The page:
Back to Injectables

What is Psoriasis?

Psoriasis is a very common immune-mediated inflammatory disease of the skin that occurs in about 3 percent of the population. It causes the body to make new cells in days, rather than weeks. As these cells pile up on the surface of your skin, they produce red, scaly plaques with thickened skin. While psoriasis can occur on all areas of the body, it is particularly common on elbows, knees, the scalp, the lower back and the umbilicus.

Psoriasis doesn’t just affect your skin. It can affect your joints too.

How can we help?

Psoriasis is a chronic condition that currently has no cure. Psoriasis can also be associated with psoriatic arthritis, and about 30 to 40 percent of patients with psoriasis may develop psoriatic arthritis at some point in their lives.

There are many different kinds of psoriasis. That is why it is critical for you to get a proper evaluation and diagnosis, so a treatment plan can be built for you as soon as possible. Because psoriasis can be a lifelong disease, regular appointments with a board certified dermatologist or experienced provider are critical to help you gain control, feel better and improve your overall health to prevent the psoriasis from worsening.

Types of Psoriasis

  • Plaque – The most common type, which is marked by well-documented red areas, with silvery/scaly patches, usually found on the elbows, knees and/or tailbone
  • Inverse – Formed on the areas of skin that touches skin, such as the armpits, groin or underneath the breasts, causing smooth, bright red patches of raw-feeling skin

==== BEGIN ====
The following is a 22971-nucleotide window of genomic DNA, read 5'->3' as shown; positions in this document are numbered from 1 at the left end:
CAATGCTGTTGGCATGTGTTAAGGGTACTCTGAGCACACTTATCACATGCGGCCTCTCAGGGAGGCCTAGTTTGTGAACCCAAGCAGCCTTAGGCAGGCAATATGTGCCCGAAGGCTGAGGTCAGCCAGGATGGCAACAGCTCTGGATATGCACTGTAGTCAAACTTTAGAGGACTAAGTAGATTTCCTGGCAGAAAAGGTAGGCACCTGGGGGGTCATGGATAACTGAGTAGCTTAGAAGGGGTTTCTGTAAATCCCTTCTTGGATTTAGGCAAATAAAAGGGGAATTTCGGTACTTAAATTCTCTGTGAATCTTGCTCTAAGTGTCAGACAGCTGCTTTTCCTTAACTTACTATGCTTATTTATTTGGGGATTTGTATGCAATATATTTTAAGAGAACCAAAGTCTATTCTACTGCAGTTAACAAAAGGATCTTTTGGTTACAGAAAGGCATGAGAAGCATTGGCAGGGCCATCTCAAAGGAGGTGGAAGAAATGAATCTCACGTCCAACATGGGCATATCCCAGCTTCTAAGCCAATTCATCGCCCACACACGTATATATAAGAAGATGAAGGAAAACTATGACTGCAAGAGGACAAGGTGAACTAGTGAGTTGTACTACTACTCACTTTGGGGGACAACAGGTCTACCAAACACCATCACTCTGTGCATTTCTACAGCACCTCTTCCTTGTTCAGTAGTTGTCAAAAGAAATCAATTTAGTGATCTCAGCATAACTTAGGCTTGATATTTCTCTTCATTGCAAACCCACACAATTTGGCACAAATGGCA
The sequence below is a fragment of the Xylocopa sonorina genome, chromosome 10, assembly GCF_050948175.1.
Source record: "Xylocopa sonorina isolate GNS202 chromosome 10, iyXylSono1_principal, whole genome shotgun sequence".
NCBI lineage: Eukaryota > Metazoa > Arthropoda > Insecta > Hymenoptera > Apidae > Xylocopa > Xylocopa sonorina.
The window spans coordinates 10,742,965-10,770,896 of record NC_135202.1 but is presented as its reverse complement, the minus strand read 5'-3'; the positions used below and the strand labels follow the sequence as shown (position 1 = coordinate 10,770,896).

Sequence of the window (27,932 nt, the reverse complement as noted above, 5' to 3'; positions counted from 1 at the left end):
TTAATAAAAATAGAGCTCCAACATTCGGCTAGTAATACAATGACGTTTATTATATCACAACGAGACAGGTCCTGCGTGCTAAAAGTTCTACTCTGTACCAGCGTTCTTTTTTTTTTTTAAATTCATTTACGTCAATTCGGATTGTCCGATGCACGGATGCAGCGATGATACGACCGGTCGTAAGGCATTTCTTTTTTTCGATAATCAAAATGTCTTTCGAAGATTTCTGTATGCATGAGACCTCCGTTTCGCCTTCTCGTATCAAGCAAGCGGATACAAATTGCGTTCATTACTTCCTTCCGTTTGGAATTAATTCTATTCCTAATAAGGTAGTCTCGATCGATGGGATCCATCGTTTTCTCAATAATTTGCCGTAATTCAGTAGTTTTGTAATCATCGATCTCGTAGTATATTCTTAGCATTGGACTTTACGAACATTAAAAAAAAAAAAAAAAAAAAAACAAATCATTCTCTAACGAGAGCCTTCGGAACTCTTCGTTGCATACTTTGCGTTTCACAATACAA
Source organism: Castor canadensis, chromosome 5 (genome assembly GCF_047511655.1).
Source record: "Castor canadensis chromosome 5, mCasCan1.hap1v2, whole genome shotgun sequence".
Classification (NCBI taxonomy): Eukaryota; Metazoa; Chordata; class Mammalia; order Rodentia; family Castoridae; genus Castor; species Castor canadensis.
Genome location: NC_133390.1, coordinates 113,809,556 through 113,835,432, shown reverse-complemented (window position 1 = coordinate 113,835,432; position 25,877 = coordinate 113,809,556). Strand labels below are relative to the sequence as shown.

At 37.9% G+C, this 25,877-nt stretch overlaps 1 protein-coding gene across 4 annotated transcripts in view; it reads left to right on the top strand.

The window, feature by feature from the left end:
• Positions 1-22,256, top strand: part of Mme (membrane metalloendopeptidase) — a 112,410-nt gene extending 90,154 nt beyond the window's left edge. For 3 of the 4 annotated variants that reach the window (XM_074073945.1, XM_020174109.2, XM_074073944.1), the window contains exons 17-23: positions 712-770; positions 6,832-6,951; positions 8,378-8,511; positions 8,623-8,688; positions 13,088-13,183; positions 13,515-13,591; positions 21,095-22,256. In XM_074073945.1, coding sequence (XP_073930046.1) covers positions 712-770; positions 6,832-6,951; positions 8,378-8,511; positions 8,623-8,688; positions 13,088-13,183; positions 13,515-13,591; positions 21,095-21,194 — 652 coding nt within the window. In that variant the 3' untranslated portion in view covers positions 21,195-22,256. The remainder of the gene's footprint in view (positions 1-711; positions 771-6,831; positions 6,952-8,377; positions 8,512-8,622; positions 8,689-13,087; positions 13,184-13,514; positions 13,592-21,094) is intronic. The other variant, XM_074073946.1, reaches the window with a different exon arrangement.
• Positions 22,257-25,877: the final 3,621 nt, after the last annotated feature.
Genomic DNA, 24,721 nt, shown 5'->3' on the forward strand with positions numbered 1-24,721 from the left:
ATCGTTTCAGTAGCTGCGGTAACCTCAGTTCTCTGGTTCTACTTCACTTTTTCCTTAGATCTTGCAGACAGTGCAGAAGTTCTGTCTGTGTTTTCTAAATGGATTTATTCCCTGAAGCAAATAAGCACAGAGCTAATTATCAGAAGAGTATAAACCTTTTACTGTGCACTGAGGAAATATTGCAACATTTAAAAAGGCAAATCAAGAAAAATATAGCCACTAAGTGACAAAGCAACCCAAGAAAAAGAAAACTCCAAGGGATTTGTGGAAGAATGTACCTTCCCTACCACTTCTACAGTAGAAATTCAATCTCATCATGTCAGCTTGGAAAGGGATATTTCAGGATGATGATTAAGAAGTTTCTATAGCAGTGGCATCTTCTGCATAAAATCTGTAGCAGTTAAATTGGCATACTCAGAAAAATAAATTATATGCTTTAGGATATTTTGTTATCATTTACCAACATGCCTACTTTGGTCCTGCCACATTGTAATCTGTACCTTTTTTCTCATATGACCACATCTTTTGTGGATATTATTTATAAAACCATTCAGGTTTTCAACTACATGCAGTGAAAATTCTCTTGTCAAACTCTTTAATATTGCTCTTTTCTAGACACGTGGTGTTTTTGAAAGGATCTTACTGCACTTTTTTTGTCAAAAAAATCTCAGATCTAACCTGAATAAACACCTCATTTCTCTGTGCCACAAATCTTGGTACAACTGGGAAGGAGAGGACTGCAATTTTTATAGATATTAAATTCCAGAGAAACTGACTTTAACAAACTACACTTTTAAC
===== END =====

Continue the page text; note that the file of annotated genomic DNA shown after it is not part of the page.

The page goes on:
• Guttate – Can develop after an infection such as strep throat, causing spots on the skin that are small, pink and scaly, found on the torso, legs and arms
  • Erythrodermic – A plaque psoriasis that often turns into erythrodermic psoriasis and can occur when:
    • Severe plaque psoriasis is out of control
    • There is sunburn or an allergic reaction
    • Medication is discontinued too quickly
  • Pustular – Pus-filled bumps, often on the hands, feet or both
  • Nails – Found on the nails and marked by tiny dents, discoloration or nails that are lifting away from the nail beds.
  • Joints – Psoriatic arthritis, possibly developing years after psoriasis on the skin, which affects the joints and requires those with psoriasis to pay close attention and alert their dermatologist if issues arise so that treatment can begin as soon as possible

What is Vitiligo?

Vitiligo is a skin disease that causes the skin to lose its natural color, replacing it with patches of lighter skin. Severity of vitiligo can range from a few patches to larger sections of the skin being affected.

Vitiligo can affect other parts of your body as well. Some patients have lost skin color in their hair, mouth or eyes.

Most medical insurance covers Xtrac treatments for Vitiligo

Get in Touch

Call now for a consultation.